03.29.2011 Posted In: Keynotes By meghan oconnell
I felt the wind at my back, just a few minutes into David Whyte's keynote address on Saturday morning. I knew I was embarking on a journey with a wise and generous guide who could show me how to see with fresh eyes. I followed, trusting his knowledge of the landscape of the heart and his willingness to share, with sincerity, the ups and downs of his own journey.
He led us through a varied landscape — a mix of poetry and story, reflection and prophecy. Along the way he invited us to consider again the landmarks of our own interiority. In his company, I was emboldened to look and to see how beauty can rise from ash; how the hurt and experiences we try to avoid are simply milestones on the road of a life rich in promise.
He shared a touching anecdote about connecting with his teenage daughter
over tea. Then there was his powerful reading of Shakespeare's Sonnet 29 and, just after, a turning in the road of his address brought us to this astonishing statement:
"There's no journey of sincerity that a human being can take in life without having their heart broken."
He invited us to engage in all aspects of our lives — our loves, our work, our relationship with ourselves — in the full knowledge that we will fall short:
"If you don't become disappointed in yourself, you're not trying."
Then, with his well-known gentleness and wit, he encouraged us to abandon ourselves anyway:
"There is no way you can love without getting your heart broken, so why not get good at it?"
I laughed, I teared up and I was encouraged — literally. I left with my heart open and feeling brave about the road ahead and whatever I would encounter on my way.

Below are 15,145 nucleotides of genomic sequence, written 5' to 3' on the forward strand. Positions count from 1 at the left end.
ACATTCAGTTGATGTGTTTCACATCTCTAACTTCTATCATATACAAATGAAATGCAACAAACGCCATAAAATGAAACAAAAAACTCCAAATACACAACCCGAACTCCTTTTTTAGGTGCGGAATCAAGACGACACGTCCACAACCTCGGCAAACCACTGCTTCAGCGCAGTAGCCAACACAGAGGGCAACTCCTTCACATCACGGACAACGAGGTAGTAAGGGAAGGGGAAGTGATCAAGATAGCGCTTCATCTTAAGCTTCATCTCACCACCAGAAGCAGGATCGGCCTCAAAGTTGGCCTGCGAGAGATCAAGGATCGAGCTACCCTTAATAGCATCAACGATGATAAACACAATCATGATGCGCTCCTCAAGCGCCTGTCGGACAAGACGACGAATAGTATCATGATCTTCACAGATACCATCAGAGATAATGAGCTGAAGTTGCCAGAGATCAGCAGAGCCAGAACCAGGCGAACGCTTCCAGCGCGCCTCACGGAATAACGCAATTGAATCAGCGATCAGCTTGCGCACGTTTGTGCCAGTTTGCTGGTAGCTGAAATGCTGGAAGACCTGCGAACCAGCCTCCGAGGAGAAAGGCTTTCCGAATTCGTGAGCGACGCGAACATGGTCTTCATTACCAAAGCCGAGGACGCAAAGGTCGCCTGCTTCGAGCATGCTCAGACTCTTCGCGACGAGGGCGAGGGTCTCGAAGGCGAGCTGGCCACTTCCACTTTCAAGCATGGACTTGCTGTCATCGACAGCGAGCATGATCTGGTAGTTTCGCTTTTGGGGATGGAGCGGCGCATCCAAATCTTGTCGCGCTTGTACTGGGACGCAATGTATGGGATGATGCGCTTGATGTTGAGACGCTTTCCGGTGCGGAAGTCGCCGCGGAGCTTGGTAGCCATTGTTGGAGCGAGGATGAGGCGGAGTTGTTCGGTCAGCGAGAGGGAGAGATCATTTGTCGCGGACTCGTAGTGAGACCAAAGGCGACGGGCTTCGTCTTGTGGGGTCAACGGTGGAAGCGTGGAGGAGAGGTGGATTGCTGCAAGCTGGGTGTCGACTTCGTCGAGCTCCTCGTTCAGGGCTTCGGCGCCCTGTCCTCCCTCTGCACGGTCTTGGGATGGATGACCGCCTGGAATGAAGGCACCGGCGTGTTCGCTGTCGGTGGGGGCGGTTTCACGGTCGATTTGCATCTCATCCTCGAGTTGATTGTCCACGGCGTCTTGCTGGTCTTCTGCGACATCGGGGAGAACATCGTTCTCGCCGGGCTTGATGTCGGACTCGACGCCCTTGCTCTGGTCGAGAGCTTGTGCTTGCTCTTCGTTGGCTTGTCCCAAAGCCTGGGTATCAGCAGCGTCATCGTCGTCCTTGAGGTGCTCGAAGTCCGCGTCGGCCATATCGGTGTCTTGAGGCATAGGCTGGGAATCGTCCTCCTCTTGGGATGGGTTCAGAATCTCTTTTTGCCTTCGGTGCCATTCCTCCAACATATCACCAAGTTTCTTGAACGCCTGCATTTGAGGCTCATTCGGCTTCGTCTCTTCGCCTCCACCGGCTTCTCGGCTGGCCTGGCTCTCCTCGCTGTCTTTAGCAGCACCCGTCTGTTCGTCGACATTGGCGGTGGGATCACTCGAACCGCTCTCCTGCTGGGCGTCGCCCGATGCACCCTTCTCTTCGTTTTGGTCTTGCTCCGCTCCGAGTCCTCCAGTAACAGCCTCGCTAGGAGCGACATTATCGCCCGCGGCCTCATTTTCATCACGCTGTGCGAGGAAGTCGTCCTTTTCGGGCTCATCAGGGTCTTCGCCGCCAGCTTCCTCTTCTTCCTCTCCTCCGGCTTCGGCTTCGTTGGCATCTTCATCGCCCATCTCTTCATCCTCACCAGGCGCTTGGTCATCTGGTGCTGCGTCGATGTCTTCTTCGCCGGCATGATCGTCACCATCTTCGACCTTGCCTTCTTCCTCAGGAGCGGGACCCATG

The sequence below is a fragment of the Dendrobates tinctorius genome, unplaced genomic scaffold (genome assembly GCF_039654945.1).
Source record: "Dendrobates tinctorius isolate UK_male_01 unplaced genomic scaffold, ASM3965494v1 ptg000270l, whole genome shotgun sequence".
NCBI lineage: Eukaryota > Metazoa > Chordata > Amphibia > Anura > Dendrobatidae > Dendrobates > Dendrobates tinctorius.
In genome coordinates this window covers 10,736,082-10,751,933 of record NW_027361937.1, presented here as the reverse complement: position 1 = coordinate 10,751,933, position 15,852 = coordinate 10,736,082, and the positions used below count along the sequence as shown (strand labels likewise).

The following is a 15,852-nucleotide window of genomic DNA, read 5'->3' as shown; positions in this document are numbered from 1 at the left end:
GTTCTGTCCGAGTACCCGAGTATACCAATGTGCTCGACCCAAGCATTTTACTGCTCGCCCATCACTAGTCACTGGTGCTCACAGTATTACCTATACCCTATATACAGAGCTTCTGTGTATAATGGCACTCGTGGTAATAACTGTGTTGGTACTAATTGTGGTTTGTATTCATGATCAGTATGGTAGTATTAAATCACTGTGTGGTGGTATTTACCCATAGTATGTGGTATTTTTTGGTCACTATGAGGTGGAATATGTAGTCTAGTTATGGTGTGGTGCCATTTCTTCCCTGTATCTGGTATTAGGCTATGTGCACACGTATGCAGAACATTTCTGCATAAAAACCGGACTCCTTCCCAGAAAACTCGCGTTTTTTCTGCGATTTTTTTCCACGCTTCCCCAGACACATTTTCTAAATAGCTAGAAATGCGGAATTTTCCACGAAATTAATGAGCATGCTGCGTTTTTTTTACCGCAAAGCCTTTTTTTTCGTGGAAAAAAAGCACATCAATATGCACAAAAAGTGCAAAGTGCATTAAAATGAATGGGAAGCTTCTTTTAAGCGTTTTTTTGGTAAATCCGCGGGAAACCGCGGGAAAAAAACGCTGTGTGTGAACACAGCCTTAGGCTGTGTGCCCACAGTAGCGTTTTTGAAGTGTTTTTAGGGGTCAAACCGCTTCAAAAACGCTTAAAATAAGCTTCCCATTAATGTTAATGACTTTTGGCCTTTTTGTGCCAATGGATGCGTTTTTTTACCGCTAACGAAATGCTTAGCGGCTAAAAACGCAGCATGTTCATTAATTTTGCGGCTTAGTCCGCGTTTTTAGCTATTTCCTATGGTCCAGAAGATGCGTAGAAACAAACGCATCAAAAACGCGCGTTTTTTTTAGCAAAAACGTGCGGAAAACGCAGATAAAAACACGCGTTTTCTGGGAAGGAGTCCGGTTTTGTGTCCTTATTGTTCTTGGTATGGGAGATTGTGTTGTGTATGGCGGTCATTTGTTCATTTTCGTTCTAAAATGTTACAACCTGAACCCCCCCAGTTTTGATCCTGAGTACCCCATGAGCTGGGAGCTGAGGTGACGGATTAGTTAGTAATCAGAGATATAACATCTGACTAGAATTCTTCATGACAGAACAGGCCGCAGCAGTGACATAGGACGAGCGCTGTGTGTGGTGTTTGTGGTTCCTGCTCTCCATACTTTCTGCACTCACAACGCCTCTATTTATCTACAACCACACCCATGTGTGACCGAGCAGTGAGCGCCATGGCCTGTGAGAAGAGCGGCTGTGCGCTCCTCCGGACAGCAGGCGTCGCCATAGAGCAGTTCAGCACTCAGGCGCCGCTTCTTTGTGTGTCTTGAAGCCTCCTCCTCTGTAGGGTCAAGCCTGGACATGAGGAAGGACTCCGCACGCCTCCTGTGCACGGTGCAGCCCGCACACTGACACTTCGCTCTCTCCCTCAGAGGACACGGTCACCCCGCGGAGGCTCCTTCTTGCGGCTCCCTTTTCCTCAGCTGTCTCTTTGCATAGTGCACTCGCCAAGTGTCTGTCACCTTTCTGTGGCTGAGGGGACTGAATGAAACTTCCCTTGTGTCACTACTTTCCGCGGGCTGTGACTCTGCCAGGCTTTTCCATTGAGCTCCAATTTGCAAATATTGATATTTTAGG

I believe I was not alone.
Let us know how David Whyte touched you — in his morning address or during the workshops.
Today was typical and atypical for a Wednesday. It usually starts with heavy breathing and lots of sweat but my personal trainer was out of commission, having undergone reconstructive knee surgery for the second time in 6 months because of basketball-related injuries (or should I say injuries due to delusions of immortality). So I slept in – and loved it. Yesterday had been a seven-client day and I had gone to bed exhausted from lugging projections from session to session. Sometimes you can leave it in the office and other times, it gets in you and stays in you. Even my yoga class the night before had been only mildly restorative. At times, the breath is no match for seven hours of potent and unsavory unconscious attributions. I was told once that the key to being a good therapist is finding a way, when you’re getting covered in shit during a session, to keep one eye open so you can see where the shit’s coming from. Certainly some days smell sweeter than others, but there does seem to be truth in that advice.06.02.2009 Posted In: NETWORKER EXCHANGE By meghan oconnell